The full-page advertisement on page A5 of the Oct. 15 issue of The Washington Post tells an important story about BlackBerry and its desire to remain intact as a company. There’s been a great deal of speculation about the probable outcome of the company’s announcement that it would entertain strategic offers. One such offer has come from Fairfax Financial Holdings in a $4.7 billion deal that would take BlackBerry private.
Unfortunately for BlackBerry, the word is also out that companies including Google and Cisco may be considering offers for part of the company, effectively breaking the company up. As a result BlackBerry would cease to exist as a phone maker and core of a mobile technology ecosystem. Once that got out, BlackBerry’s partners and customers started a process known as “freaking out.” Clearly, damage control was in order.
That damage control took the form of social media announcements as well as an open letter to anyone who might care about BlackBerry. In its corporate blog, the company said that its customers and partners could count on BlackBerry to be there for them in the future and made a commitment to stay in business to serve its customers.
“Our customers are the heart of our success and we are laser-focused on continuing to serve them,” the company said in its blog. “BlackBerry is for people who value productivity as their top priority during the day. Our fans are proud power users who are always on the go and striving to achieve. They work hard. They play hard. They make decisions. They get things done. They change business, markets and the world they live in. BlackBerry will not waiver from our commitment to them.”
No question that this is a strong sentiment and an indication that the company could intend to reject offers to break it up and sell its components piecemeal. The Special Committee that is examining offers certainly has the ability to move forward with Fairfax as planned, but the next question may be whether it can do so in reality.
The problem with letters of intent, which is what BlackBerry and Fairfax Financial Holdings have jointly signed, is that they are not promises set in stone. They’re conditional. On the one hand, Fairfax Holdings first has to complete its due diligence, which it plans to do early in November. Only when that step is accomplished can the two sides decide whether it’s financially feasible to make a deal.
On the other hand, the Special Committee is required to consider other offers it may receive for purchase of the company.
BlackBerry Pleads With Customers, Partners for Patience, Confidence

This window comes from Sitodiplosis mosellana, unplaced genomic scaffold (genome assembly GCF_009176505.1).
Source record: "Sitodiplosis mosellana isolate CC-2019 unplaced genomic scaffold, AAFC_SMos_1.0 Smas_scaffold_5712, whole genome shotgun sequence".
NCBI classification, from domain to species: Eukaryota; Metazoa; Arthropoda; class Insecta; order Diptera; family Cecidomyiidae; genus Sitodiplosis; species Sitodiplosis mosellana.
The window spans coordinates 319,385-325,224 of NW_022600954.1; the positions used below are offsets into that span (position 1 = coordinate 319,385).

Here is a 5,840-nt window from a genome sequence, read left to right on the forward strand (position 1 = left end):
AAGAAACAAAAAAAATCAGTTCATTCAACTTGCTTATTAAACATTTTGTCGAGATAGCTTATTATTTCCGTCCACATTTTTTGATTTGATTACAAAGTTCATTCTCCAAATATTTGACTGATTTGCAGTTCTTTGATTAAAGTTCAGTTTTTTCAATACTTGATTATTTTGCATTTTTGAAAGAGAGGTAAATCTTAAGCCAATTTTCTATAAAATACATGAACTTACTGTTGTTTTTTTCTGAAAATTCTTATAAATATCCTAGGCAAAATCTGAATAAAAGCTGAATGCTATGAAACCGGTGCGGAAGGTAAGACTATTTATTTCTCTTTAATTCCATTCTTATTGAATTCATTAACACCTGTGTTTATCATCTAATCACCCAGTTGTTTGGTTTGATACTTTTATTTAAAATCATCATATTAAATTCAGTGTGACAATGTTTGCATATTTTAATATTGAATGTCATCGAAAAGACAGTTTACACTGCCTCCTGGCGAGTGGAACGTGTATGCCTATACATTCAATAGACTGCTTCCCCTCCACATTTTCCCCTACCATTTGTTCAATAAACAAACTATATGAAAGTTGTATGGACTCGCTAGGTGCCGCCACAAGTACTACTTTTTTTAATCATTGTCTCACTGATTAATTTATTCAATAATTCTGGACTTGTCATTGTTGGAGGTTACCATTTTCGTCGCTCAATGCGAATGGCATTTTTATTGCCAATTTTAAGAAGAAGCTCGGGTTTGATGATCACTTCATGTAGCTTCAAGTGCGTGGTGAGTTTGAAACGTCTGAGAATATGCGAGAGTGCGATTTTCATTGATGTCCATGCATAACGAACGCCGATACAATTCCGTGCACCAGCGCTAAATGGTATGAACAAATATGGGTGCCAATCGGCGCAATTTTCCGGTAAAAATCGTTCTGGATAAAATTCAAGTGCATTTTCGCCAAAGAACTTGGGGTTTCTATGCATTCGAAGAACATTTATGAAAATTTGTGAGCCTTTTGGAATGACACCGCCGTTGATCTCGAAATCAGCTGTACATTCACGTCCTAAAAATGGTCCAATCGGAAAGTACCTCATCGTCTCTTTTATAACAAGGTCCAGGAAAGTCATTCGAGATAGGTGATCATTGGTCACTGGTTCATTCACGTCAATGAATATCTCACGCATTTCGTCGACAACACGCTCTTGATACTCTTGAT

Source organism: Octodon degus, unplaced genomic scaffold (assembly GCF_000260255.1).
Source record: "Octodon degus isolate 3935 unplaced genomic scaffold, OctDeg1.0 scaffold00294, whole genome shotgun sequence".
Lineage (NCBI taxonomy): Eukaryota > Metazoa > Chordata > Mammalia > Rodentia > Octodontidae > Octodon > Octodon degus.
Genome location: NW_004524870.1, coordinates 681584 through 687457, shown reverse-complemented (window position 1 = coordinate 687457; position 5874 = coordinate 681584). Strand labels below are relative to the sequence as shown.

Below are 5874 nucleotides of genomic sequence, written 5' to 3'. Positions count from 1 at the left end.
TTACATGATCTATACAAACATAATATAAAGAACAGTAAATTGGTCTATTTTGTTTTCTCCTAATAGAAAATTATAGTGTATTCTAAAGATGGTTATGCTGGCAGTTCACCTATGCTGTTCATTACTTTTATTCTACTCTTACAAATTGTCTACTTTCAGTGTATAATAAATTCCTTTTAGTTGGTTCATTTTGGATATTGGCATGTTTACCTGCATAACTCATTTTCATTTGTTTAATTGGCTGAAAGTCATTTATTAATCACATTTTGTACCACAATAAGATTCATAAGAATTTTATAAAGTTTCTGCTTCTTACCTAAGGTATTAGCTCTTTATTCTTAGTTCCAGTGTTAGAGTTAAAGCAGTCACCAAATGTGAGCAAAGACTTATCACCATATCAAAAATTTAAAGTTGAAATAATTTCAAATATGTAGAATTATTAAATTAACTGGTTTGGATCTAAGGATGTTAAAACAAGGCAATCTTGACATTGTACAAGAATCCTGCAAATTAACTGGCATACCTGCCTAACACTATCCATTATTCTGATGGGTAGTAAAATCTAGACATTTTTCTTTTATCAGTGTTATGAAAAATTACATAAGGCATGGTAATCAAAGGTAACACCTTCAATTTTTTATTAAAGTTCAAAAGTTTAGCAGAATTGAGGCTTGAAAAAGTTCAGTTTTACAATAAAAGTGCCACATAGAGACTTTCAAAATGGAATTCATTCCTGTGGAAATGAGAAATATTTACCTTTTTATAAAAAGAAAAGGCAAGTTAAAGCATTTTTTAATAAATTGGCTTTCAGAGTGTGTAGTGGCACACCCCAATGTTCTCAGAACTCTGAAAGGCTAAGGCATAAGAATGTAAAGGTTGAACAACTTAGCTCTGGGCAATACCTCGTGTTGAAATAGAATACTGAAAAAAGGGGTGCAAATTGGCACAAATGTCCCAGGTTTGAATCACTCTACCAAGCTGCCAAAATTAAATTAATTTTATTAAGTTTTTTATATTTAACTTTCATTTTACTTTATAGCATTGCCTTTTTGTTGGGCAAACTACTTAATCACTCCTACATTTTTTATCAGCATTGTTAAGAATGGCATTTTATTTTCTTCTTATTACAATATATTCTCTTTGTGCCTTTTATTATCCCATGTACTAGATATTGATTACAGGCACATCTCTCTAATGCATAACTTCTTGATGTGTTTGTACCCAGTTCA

One such offer, widely reported to be from BlackBerry founders Mike Lazardis and Douglas Fregin, could be seen as a viable alternative to the Fairfax offer. Or the founders could join Fairfax in taking the company private.
However there are limits to what potential buyers the Special Committee can work with. BlackBerry is a Canadian company, and Canadian laws would effectively limit the sale of BlackBerry to a foreign company. In addition, BlackBerry’s secure servers are located in Canada, and Canadian laws also limit foreign ownership of those assets.
The limits on who can take over ownership of BlackBerry effectively eliminates a number of takeover scenarios. So while Google, for example, may pass muster on buying part of the company, it’s unlikely that Google or any of the other companies frequently listed as buyers of BlackBerry could actually do so under Canadian law.
Instead what seems most likely is that Fairfax Holdings in coordination with Lazardis and Fregin, will band together to raise the billions of dollars necessary to buy the outstanding shares of BlackBerry. This may be slightly easier than it might seem because the principals already own about 20 percent of the company. Accomplishing this would require the participation of major Canadian investors who see potential for long-term profits.
While it may seem unlikely that the purchase could actually happen that way, it’s important to remember that despite its woes of late, BlackBerry is actually in very strong financial condition. The company has about $2.5 billion in cash and no debt. By cutting costs, which the company has already planned to do through a reorganization, BlackBerry can continue on for a very long time without being profitable.
During that time, BlackBerry has the opportunity to reform its operations so that they make sense. Currently the company is taking a shotgun approach by trying to appeal to any market where it could conceivably make money, including those that are outside its core enterprise arena. To some markets BlackBerry is a secure communications device with a network to back it up. But to other markets the company is presenting itself as a game machine and to others as a social networking device.
At some point, the company will need to define what it really is and focus on the markets with the most potential for profit while reducing its attention to markets that simply don’t make sense. For example, it remains unclear why a mobile device maker with roots in security and productivity would be bringing out a vast collection of games while ignoring major productivity apps. Regardless of the rationale, BlackBerry needs to decide which markets have the most potential. Without that focus, the company is going to have trouble making its comeback.